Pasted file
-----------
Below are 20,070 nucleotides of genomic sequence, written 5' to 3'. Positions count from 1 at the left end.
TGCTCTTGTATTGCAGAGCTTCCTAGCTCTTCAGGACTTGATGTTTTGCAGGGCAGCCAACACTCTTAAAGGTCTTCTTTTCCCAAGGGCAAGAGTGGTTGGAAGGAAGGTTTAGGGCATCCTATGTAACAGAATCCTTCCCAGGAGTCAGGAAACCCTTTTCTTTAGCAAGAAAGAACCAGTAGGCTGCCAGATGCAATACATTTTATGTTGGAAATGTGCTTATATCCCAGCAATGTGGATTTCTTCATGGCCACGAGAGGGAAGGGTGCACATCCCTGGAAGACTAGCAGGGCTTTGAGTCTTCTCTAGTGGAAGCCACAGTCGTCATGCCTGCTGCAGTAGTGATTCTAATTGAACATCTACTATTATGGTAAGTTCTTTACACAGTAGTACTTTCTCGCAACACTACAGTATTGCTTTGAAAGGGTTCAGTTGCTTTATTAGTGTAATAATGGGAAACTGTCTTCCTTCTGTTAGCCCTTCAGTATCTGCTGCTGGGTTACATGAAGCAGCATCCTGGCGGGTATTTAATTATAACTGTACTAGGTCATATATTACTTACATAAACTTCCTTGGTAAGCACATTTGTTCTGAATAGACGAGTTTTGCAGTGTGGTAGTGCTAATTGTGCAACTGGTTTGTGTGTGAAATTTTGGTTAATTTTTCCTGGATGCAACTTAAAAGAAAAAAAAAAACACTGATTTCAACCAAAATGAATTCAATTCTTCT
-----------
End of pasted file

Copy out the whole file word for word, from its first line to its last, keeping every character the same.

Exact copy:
Below are 20,070 nucleotides of genomic sequence, written 5' to 3'. Positions count from 1 at the left end.
TGCTCTTGTATTGCAGAGCTTCCTAGCTCTTCAGGACTTGATGTTTTGCAGGGCAGCCAACACTCTTAAAGGTCTTCTTTTCCCAAGGGCAAGAGTGGTTGGAAGGAAGGTTTAGGGCATCCTATGTAACAGAATCCTTCCCAGGAGTCAGGAAACCCTTTTCTTTAGCAAGAAAGAACCAGTAGGCTGCCAGATGCAATACATTTTATGTTGGAAATGTGCTTATATCCCAGCAATGTGGATTTCTTCATGGCCACGAGAGGGAAGGGTGCACATCCCTGGAAGACTAGCAGGGCTTTGAGTCTTCTCTAGTGGAAGCCACAGTCGTCATGCCTGCTGCAGTAGTGATTCTAATTGAACATCTACTATTATGGTAAGTTCTTTACACAGTAGTACTTTCTCGCAACACTACAGTATTGCTTTGAAAGGGTTCAGTTGCTTTATTAGTGTAATAATGGGAAACTGTCTTCCTTCTGTTAGCCCTTCAGTATCTGCTGCTGGGTTACATGAAGCAGCATCCTGGCGGGTATTTAATTATAACTGTACTAGGTCATATATTACTTACATAAACTTCCTTGGTAAGCACATTTGTTCTGAATAGACGAGTTTTGCAGTGTGGTAGTGCTAATTGTGCAACTGGTTTGTGTGTGAAATTTTGGTTAATTTTTCCTGGATGCAACTTAAAAGAAAAAAAAAAACACTGATTTCAACCAAAATGAATTCAATTCTTCT